The Ōjōyōshū (往生要集, The Essentials of Rebirth in the Pure Land) was an influential medieval Buddhist text composed in 985 by the Japanese Buddhist monk Genshin. Three volumes in length and in kanbun prose, the text is a comprehensive analysis of Buddhist practices related to rebirth in the Pure Land of Amida Buddha, drawing upon earlier Buddhist texts from China, and sutras such as the Contemplation Sutra. Genshin advocated a collection of mutually supportive practices, such as sutra recitation, centered around visual meditation of Amitabha Buddha

where later Pure Land sects favored an approach that relied on exclusive recitation of the verbal nembutsu. The text is also well known for its graphic descriptions of the Hell realms, and sufferings one might endure for harmful acts committed in this life. Its influence can be seen in Japanese Buddhist paintings and other, later, texts. The founder of Jōdo Shinshū Buddhism, Shinran, wrote an influential commentary on the Ōjōyōshū titled, "Notes on Essentials of Rebirth", while Hōnen first encountered Pure Land teachings after studying Genshin's writings.

In 986, a copy was sent to China at Genshin's request and was reportedly deposited at Guoqingsi Temple on Mount Tiantai some time before 990. [1]


The contents of the Ōjōyōshū are divided into ten chapters (chapter names translated by professors Robert Rhodes and Richard Payne):[1]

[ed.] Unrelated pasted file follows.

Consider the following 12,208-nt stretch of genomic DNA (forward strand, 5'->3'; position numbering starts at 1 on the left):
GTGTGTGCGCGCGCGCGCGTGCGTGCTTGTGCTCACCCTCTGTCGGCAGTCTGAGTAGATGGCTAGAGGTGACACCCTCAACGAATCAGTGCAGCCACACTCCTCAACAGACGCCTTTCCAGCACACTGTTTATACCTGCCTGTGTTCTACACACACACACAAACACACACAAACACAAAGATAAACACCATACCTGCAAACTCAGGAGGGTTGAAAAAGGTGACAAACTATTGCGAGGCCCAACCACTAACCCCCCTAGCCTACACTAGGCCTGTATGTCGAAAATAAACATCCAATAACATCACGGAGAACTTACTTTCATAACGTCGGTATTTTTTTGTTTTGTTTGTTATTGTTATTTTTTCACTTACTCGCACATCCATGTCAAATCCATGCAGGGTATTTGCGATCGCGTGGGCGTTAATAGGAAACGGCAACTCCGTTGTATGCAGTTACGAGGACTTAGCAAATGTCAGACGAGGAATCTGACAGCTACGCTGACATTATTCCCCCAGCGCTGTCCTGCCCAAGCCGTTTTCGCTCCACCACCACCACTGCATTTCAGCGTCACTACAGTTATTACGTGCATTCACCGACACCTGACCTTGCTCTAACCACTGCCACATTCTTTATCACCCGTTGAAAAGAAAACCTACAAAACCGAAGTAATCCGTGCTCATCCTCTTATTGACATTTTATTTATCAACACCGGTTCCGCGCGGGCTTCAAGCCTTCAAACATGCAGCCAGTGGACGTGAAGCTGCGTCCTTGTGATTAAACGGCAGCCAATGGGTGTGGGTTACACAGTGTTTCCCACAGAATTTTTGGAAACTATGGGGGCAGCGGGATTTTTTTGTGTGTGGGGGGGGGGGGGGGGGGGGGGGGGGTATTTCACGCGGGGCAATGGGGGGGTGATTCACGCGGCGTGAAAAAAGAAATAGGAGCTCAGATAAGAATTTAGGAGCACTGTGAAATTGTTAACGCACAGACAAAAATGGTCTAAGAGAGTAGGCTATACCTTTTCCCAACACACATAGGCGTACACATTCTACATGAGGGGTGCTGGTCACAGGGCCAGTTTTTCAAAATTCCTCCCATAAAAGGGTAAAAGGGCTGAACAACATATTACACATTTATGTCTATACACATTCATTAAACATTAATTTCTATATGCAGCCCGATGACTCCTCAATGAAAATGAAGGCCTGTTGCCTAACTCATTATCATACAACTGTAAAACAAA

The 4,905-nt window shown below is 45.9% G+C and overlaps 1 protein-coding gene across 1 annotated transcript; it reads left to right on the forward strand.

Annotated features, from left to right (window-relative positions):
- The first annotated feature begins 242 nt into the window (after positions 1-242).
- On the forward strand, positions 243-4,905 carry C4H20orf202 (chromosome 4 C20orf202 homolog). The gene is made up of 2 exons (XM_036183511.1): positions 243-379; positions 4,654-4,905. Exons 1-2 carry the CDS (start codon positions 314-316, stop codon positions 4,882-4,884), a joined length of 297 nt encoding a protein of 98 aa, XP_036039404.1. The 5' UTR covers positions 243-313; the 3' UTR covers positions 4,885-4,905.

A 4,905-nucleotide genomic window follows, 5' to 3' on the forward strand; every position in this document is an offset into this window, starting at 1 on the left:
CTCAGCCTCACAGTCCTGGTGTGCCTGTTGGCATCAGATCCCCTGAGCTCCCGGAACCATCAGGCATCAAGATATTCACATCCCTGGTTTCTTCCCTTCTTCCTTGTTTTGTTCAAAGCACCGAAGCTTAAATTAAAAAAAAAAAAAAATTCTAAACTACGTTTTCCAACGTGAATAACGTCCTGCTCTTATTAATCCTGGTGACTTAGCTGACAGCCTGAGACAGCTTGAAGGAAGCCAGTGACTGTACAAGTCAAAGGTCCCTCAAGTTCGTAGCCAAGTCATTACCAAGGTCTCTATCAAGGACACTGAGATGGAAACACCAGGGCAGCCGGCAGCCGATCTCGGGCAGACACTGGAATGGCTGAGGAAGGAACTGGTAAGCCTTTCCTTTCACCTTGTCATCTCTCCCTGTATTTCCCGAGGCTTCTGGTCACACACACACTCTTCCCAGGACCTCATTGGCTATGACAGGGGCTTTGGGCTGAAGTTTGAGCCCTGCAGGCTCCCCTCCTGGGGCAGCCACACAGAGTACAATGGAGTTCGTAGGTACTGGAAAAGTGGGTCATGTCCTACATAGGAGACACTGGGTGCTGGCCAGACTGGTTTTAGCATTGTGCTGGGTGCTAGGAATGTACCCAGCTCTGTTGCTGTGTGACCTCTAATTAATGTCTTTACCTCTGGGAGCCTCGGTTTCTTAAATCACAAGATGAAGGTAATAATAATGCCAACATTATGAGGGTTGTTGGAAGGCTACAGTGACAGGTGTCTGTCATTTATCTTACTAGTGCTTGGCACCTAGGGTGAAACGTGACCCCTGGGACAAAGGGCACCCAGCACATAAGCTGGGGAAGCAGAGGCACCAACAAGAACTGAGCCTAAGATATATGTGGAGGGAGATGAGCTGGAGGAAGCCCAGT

1. Loathing the Defiled Realm – a lengthy exploration of traditional states of existence in the cycle of rebirth and why these were undesirable.
  2. Seeking the Pure Land – why the Pure Land of Amitabha differs from these undesirable states of rebirth.
  3. Proofs for the Land of Supreme Bliss
  4. Proper Practice of the Nembutsu – a careful and detailed analysis of various nembutsu practices that range from complex visualization practices to simple recitation of the namu amida butsu. Here, Genshin reasserts the traditional Tendai Buddhist view of nembutsu meaning mindfulness (e.g. contemplation) of the Buddha. This chapter also explores why the nembutsu was effective, including an exploration of Amitabha Buddha's power to rescue sentient beings, etc.
  5. Aids to the Nembutsu – this chapter explores other auxiliary practices to make one's nembutsu practice more effective. Here, Genshin writes It is impossible to catch a fowl using a net consisting of one mesh. (Likewise, it is only by) employing myriad techniques to aid the contemplative mindfulness that the great matter of birth (in the Pure Land) is accomplished.[1]
  6. Nembutsu for Special Occasions – this chapter covered extraordinary forms of nembutsu practices for special occasions or retreats.
  7. Benefits of the Nembutsu – this chapters explores benefits of practicing the nembutsu including nullifying evil karma, obtaining protection from the Buddhas and bodhisattvas and so on.
  8. Proofs for the Nembutsu
  9. Various Practices for Birth [in the Pure Land]
  10. Discussion of Doctrinal Problems

Thus, the Ōjōyōshū was intended as a comprehensive guide toward rebirth in the Pure Land of Amitabha Buddha in what Genshin believed was the declining age of the Dharma where the efficacy of the traditional Buddhist path toward buddhahood was no longer feasible. By gaining birth in the Pure Land, one could thus more readily undertake practices there.

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  1. ^ a b c Rhodes, Robert F.; Payne, Richard K. (2017). Genshin’s Ōjōyōshū and the Construction of Pure Land Discourse in Heian Japan (Pure Land Buddhist Studies). University of Hawaii Press. p. 132-140,158. ISBN 0824872487.

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